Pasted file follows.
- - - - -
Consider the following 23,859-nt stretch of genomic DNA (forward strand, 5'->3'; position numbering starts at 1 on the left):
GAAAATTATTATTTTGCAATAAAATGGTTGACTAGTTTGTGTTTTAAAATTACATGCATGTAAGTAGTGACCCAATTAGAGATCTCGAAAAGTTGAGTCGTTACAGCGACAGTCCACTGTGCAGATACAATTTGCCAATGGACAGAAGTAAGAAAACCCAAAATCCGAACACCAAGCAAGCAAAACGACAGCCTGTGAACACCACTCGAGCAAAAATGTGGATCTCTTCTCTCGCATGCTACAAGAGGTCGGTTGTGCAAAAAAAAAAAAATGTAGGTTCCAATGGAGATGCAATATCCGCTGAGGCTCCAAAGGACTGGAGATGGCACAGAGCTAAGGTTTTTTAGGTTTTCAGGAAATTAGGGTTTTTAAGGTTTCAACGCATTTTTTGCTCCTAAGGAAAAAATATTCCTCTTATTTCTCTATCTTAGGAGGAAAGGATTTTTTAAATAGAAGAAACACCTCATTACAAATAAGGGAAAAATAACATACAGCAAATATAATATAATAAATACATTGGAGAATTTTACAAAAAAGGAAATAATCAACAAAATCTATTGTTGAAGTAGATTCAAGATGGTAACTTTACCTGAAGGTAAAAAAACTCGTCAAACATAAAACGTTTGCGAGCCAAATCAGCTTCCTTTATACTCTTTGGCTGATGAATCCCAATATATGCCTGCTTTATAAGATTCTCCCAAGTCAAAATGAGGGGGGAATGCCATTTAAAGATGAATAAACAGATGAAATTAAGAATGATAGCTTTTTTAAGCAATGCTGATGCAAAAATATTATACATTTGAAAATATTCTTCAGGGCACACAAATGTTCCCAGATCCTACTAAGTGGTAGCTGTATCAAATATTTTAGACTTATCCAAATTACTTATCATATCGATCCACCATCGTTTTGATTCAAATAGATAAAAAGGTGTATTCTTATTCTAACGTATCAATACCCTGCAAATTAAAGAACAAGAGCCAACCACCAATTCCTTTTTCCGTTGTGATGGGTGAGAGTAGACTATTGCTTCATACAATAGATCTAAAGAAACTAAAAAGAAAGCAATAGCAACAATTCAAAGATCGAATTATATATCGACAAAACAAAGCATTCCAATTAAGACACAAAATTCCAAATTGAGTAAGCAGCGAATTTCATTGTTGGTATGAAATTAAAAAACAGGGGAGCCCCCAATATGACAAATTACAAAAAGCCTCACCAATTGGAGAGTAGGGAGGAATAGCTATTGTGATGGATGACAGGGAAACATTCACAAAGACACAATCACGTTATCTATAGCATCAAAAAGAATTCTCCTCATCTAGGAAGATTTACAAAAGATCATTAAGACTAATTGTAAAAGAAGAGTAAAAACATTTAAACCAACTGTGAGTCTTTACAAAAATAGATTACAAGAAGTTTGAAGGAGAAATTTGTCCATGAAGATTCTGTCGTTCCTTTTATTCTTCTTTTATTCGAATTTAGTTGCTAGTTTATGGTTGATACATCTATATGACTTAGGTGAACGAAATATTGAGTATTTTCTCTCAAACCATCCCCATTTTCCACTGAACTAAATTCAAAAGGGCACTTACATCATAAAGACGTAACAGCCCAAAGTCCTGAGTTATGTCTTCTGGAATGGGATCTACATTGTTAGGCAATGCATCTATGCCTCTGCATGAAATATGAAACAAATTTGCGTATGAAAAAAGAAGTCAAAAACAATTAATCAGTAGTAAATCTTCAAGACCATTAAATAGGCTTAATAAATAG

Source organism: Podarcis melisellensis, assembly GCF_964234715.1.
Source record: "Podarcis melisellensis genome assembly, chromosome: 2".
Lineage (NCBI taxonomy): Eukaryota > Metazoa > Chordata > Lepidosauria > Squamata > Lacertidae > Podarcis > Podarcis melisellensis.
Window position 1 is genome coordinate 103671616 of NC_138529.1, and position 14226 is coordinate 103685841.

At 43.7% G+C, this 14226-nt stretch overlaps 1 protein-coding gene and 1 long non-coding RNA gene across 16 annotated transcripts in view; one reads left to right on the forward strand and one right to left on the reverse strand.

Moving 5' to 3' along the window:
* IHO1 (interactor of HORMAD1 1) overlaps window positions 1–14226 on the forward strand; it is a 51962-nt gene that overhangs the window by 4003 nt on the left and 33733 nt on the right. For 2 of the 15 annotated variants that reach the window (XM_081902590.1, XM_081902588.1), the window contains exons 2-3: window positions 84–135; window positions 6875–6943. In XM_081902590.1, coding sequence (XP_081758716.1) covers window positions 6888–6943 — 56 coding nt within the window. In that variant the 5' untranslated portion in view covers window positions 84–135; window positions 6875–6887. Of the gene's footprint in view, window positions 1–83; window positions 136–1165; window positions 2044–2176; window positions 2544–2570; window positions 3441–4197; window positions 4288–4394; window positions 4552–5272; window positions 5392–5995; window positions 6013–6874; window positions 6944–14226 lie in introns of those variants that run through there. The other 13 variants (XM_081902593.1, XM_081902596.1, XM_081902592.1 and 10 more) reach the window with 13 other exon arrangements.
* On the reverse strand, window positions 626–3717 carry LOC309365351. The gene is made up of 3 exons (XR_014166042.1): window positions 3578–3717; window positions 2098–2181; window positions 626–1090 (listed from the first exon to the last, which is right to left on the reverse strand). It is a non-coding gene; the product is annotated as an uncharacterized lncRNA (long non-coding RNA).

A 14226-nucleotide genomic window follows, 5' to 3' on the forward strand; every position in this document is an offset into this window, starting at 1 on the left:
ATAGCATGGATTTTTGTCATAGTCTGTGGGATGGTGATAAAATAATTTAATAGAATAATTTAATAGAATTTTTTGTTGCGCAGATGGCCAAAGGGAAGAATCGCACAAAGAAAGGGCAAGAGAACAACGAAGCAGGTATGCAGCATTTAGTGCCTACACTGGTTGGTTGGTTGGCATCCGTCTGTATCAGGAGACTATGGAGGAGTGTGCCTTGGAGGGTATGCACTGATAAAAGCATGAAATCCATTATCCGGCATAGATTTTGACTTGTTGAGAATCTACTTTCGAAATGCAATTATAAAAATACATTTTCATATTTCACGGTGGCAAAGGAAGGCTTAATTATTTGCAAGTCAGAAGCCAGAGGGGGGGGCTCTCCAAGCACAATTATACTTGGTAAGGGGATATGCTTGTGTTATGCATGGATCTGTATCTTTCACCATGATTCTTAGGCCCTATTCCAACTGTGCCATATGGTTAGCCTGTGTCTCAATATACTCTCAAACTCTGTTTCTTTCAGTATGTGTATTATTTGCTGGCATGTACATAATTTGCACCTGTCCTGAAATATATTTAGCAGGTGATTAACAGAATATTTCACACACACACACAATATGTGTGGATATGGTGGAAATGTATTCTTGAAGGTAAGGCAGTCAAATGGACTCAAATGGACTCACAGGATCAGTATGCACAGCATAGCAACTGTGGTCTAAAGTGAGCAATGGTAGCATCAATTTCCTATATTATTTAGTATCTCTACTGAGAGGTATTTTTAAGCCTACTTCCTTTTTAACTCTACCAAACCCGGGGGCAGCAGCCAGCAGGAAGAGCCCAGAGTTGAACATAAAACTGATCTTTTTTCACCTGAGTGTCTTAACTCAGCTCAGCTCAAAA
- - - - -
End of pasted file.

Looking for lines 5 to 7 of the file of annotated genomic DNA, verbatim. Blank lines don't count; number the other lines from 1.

Lineage (NCBI taxonomy): Eukaryota > Metazoa > Chordata > Lepidosauria > Squamata > Lacertidae > Podarcis > Podarcis melisellensis.
Window position 1 is genome coordinate 103671616 of NC_138529.1, and position 14226 is coordinate 103685841.

At 43.7% G+C, this 14226-nt stretch overlaps 1 protein-coding gene and 1 long non-coding RNA gene across 16 annotated transcripts in view; one reads left to right on the forward strand and one right to left on the reverse strand.